AG Healey Weighs In Against Partners Acquisition Of South Shore Hospital

Attorney General Maura Healey, at WBUR (Robin Lubbock/WBUR)

Attorney General Maura Healey, at WBUR (Robin Lubbock/WBUR)

Updated 7:15 p.m.

BOSTON — On her first Monday morning as Massachusetts attorney general, Maura Healey stepped into a fight that may well continue through her first term. Healey said, in short, that Partners HealthCare should not be allowed to acquire South Shore Hospital and that she would sue to block the acquisition.

Her predecessor, Martha Coakley, had the option of suing Partners, but chose instead to negotiate concessions. In a deal filed in court by Coakley, Partners would be able to add at least three more hospitals — South Shore and two owned by Hallmark Health — but would have to keep price increases in line with inflation for six and half years and cap the size of its physician group for five years.

Healey raised several concerns about the agreement in a brief filed in court Monday. She suggests that the physician cap is too lax and that the terms of the deal are too short. When the deal expires, “Partners may wield market leverage that is greater than its current, already significant market leverage,” Healey said.

Healey said she wants proof that Partners has figured out how to use its size to save money.

“I would prefer to reverse the order of events and instead consider any future proposed Partners’ expansion only after Partners demonstrates an ability to contribute to health care cost containment in Massachusetts.”

Healey hinted at these concerns during her campaign. She said Monday that “new evidence” has come to light during court proceedings on the Partners deal. She mentioned documents filed by health insurers, economists and the Health Policy Commission, but did not list proof that Partners continues to contribute to rising health care prices.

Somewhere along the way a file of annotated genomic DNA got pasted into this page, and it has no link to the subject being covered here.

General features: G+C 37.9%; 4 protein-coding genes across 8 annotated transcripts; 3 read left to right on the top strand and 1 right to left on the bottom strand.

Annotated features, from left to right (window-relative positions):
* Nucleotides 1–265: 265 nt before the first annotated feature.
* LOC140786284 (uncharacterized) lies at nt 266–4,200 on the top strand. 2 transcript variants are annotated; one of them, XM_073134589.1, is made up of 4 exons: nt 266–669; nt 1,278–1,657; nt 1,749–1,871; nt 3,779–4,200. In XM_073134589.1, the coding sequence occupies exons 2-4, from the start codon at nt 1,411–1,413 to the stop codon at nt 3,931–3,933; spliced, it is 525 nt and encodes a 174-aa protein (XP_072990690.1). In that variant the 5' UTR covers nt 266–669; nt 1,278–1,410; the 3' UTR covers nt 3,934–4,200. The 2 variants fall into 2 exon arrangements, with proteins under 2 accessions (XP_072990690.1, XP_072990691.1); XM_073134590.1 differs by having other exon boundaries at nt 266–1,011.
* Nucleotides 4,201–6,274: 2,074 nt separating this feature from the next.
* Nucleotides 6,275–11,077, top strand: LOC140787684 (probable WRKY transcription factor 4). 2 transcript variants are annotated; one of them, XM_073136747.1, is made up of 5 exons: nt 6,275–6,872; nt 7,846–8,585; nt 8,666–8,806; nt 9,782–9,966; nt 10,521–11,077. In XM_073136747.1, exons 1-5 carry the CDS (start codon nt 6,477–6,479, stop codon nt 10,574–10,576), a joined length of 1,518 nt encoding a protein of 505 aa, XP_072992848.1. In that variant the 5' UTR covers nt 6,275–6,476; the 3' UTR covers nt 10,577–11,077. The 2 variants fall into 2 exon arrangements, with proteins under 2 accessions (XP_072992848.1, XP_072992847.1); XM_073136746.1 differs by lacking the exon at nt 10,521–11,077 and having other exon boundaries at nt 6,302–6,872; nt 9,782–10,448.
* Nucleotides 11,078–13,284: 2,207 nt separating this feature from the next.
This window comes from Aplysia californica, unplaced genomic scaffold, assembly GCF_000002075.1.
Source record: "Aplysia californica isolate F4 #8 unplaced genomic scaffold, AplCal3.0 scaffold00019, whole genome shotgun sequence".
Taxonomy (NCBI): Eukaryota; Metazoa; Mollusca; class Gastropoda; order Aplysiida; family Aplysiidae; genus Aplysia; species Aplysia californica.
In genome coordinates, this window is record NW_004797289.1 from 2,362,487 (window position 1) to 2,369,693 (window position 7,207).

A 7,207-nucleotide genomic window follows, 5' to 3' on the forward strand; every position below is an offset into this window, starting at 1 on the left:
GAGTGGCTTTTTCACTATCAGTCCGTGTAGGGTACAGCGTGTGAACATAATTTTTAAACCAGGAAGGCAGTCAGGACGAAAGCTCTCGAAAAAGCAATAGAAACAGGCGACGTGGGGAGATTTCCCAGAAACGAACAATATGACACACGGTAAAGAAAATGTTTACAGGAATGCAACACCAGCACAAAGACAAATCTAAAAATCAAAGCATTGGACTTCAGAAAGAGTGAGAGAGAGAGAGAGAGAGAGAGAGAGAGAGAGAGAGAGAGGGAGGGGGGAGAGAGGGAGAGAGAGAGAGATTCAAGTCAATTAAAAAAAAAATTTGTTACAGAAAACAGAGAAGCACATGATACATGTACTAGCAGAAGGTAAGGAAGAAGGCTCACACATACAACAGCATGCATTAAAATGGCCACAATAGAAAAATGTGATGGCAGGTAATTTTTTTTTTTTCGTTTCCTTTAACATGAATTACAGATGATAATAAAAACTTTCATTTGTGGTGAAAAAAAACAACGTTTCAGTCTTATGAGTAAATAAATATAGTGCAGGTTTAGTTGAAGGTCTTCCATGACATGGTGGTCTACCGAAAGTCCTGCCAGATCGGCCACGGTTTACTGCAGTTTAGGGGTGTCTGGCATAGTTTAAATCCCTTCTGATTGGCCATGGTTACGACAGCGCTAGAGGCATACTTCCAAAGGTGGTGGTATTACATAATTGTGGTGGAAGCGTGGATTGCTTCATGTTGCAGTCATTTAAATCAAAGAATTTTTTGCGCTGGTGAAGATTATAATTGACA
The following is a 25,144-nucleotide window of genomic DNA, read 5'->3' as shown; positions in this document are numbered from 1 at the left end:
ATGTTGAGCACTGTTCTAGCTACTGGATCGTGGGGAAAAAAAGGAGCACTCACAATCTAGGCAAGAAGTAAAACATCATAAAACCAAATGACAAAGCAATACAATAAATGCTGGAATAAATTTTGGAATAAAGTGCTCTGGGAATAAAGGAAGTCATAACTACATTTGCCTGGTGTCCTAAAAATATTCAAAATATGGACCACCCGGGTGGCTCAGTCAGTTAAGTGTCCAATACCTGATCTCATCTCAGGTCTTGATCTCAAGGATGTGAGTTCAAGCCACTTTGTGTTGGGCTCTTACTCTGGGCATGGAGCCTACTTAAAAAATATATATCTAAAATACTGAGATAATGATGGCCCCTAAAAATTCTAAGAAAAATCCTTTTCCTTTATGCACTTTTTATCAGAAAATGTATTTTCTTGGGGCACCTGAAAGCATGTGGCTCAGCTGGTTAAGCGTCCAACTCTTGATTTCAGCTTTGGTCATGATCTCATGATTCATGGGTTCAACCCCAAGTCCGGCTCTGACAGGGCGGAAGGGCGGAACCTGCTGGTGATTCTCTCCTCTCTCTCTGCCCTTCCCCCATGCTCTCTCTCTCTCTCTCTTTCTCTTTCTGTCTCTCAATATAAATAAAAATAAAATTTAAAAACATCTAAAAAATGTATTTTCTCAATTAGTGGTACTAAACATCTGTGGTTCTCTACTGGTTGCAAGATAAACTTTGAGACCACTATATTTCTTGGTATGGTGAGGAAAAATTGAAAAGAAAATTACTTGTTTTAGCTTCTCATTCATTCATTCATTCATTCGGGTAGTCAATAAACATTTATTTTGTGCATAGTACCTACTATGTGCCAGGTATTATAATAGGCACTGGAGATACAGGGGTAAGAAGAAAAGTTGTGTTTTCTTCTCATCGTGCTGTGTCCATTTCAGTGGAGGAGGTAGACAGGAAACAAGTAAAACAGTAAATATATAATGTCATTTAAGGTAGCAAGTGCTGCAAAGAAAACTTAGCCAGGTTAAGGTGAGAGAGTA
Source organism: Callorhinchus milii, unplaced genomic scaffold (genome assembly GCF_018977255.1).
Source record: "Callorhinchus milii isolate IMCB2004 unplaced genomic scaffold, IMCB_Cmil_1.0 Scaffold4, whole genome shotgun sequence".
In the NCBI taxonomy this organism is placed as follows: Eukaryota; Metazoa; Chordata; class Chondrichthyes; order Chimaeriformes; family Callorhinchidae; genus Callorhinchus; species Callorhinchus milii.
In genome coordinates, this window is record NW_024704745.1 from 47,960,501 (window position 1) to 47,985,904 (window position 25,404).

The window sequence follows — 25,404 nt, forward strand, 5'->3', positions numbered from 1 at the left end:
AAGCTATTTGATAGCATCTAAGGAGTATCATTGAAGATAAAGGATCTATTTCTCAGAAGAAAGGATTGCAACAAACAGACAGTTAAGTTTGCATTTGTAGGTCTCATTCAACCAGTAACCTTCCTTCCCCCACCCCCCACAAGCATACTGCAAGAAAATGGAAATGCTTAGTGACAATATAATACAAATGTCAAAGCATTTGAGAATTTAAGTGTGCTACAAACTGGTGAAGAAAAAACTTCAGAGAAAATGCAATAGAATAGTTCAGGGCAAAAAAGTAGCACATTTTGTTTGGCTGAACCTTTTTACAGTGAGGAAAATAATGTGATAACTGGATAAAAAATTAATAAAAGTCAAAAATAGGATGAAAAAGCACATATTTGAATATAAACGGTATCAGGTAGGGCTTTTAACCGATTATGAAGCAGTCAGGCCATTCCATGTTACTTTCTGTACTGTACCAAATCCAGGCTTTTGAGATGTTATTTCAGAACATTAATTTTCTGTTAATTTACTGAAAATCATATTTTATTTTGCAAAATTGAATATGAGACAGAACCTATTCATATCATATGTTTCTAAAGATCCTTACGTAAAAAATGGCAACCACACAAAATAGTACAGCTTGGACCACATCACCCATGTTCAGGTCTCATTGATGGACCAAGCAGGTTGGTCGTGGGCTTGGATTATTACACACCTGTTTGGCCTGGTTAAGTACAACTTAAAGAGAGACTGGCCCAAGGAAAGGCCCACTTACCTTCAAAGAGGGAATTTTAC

Partners responded to Healey’s brief with a statement.

“We remain deeply committed to working with South Shore Hospital and Hallmark Health in order to deliver more coordinated care to patients in those communities at lower costs. We believe strongly in this vision and we await the Judge’s ruling on the proposed consent judgment,” wrote Partners’ VP for communications, Rich Copp.

Perhaps we’ll hear more if Judge Janet Sanders calls the parties in for a hearing before she issues her decision on the agreement.

Some who are watching or have a role in this health care drama assume Sanders will reject the deal now that Healey has spelled out her concerns.

“I think it’s quite likely [Sanders] will go along with [Healey],” said Health Policy Commission chairman Stuart Altman. The commission found that a merger of Partners and South Shore Hospital would increase health care costs by $23 million to $26 million a year, a finding Partners disputed.

Altman says a lawsuit to block Partners would be productive for the state because a court would have to weigh in on “how big is too big. There is value in organizations getting bigger so that they have enough breadth of care to be effective.” But, Altman said, “with the addition of South Shore, would Partners be too big to provide care efficiently? That’s what the AG is now saying.”

Healey says she has not decided if she would sue to block the proposed merger of Partners and Hallmark Health. She is not, she stresses, sending a message that Partners can’t get any bigger.

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